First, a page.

Hameed Ali, Comptroller-General of the Nigeria Customs Service (NCS), is someone else in this government with a well-known aversion to corruption. Contrary to public knowledge, Ali’s uniform-or-no-uniform clash with the senate was not sparked by the seizure of an undervalued and improperly-cleared bulletproof Range Rover Sports Utility Vehicle (SUV) that was later found out to be owned by Saraki. The real spark was that Ali’s appointment as Customs CG marked the end of a number of business-as-usual importation practices; the beneficiaries — many of them highly-placed in this government — soon began plotting his ouster from the office. Ali may have not been removed, but he was thoroughly embarrassed by the uniform saga.
Embarrassments like Ali’s or legislature-executive face-offs like Magu’s are what Osinbajo was trying to avoid when he named Aliyu and Alanamu on the ICIPC board. Aliyu may still be innocent in the eyes of the law, but unlike Magu who was falsely accused of living in a house paid for by a corrupt associate of his, the allegations against her are truly weighty. It must count for something that three anti-corruption/security agencies all indicted her at separate times. Osinbajo must be wondering how someone like Aliyu, with her record of taking over company property, can sit on the board of ICPC without spotting similar abuse of office by other public officials. The more corrupt officials we have in agencies like ICPC and EFCC, the harder it is for corruption to escape notice. As popularly said in Yorubaland, the fish is sometimes safest when policed by a cat — there just can be no justification for disappearance!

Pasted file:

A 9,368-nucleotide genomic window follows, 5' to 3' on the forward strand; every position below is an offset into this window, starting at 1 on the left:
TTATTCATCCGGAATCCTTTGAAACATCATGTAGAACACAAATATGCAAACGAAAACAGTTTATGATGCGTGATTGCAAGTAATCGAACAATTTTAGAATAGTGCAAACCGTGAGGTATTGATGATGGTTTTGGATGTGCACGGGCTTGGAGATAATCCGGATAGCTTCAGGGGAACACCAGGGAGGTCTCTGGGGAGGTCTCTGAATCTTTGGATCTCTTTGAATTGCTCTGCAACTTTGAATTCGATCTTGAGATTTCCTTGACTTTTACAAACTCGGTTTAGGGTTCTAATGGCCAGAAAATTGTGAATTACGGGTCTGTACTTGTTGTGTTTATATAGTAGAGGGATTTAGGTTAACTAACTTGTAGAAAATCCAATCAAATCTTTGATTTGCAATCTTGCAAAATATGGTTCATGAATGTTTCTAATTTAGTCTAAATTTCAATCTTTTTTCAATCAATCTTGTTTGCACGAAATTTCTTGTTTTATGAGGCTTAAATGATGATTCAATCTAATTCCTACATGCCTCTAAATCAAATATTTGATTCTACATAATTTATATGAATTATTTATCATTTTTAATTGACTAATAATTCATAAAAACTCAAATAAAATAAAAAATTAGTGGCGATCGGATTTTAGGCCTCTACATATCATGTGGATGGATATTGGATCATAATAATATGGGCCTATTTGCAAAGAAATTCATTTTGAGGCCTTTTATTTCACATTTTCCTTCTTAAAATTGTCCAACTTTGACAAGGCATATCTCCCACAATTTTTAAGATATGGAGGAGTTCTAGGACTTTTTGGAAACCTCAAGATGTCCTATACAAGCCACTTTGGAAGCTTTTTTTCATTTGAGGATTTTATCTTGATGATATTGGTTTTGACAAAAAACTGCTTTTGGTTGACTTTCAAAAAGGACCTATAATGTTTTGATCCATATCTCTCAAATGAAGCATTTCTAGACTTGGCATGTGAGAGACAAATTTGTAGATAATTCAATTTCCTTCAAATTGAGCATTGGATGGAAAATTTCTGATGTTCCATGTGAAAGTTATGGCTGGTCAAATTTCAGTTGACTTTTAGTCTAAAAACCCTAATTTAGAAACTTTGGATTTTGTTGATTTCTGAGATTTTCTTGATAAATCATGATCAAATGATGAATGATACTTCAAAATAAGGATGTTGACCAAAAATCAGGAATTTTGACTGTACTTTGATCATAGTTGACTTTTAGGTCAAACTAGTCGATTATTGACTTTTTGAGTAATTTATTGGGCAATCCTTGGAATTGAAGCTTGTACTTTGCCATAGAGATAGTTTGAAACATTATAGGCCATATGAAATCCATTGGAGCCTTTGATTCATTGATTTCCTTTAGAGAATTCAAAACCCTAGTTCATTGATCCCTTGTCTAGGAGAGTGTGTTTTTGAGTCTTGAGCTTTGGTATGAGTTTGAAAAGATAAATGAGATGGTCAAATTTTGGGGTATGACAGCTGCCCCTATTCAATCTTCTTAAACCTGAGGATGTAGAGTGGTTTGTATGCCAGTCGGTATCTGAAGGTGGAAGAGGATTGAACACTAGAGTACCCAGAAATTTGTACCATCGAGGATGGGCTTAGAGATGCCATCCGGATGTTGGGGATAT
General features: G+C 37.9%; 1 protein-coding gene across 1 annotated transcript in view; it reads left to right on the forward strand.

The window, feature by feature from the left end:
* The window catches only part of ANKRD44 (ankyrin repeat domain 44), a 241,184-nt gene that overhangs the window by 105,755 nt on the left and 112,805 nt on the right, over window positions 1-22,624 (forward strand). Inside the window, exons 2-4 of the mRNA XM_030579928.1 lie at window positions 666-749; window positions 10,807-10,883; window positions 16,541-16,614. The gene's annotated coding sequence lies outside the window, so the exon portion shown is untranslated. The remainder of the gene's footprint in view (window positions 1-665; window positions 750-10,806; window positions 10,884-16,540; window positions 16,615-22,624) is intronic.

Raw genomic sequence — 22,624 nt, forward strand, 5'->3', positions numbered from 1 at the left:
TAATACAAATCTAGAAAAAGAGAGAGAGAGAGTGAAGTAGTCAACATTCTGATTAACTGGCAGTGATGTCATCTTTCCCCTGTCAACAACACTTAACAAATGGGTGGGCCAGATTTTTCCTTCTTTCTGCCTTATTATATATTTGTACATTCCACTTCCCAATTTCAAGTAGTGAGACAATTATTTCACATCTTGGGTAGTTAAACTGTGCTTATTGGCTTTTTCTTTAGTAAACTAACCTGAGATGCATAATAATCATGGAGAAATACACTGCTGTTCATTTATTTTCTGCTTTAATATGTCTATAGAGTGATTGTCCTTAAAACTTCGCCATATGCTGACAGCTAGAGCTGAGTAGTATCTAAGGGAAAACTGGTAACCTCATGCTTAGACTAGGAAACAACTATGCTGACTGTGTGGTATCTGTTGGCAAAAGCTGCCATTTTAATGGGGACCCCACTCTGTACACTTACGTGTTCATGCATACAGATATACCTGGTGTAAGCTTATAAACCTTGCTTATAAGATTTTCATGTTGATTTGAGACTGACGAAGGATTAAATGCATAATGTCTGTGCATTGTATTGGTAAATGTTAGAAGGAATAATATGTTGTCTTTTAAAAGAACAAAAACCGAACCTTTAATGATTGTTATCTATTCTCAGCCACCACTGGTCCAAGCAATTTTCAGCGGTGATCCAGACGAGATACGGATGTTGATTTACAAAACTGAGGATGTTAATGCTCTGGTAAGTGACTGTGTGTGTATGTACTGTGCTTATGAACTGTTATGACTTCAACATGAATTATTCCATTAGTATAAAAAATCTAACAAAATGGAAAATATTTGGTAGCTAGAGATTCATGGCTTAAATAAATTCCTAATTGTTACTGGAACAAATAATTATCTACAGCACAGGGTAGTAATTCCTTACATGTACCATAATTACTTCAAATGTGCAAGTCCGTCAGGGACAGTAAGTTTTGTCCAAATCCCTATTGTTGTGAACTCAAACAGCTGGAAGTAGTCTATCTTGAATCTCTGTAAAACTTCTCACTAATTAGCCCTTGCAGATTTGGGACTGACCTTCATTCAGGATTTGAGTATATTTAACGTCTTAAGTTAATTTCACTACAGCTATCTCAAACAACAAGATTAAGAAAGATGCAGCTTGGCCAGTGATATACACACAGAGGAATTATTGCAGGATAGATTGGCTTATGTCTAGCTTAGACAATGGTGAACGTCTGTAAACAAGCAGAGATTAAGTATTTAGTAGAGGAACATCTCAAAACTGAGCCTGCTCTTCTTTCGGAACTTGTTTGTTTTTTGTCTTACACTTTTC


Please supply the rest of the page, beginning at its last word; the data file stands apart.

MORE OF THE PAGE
In any case, Osinbajo is not the originator of the corruption-for-corruption theory. Look no further than the legislature, specifically the House of Representatives, which entertained an ‘amnesty for treasury looters’ only last month.
Officially ‘A Bill For An Act To Establish A Scheme To Harness Untaxed Money for Investment Purposes And To Assure Any Declarant Regarding Inquiries And Proceedings Under Nigerian Laws And For Other Matters Connected Therewith’, it was first read in June and it scaled second reading in July.
Linus Okorie, sponsor of the bill, wants the law to “allow all Nigerians and residents who have any money or assets outside the system or have acquired such money or assets illegally (looted or any variant of the cliché) to come forward, within a set time-frame, to declare same, pay tax/surcharge and compulsorily invest the funds in any sector of the Nigerian economy; and be granted full amnesty from inquiry/prosecution”. To cut the long story short, the bill will shield looters of public funds from prosecution — on the one condition that they reinvest the loot in the economy. In Okorie’s mind, the bill seeks to use corruption to dissuade corruption. Intelligent thinking, isn’t it?
This is pretty much the summary of our anti-corruption campaign: corruption has become so entrenched in our system that the few incorruptible public servants will be drowned by the sheer might of the forces of corruption. It is clear that incorruptibility is in the minority and will never defeat the corruption in the majority. Therefore, the ingenious thing to do is to seek solutions for corruption by looking within corruption. Osinbajo has done just that with the ICPC board appointments. Rather than pillory and harangue him, we should applaud him. The more cats we can lure into exalted positions, the safer the fish!
Soyombo, Editor of the International Centre for Investigative Reporting (ICIR), tweets @fisayosoyombo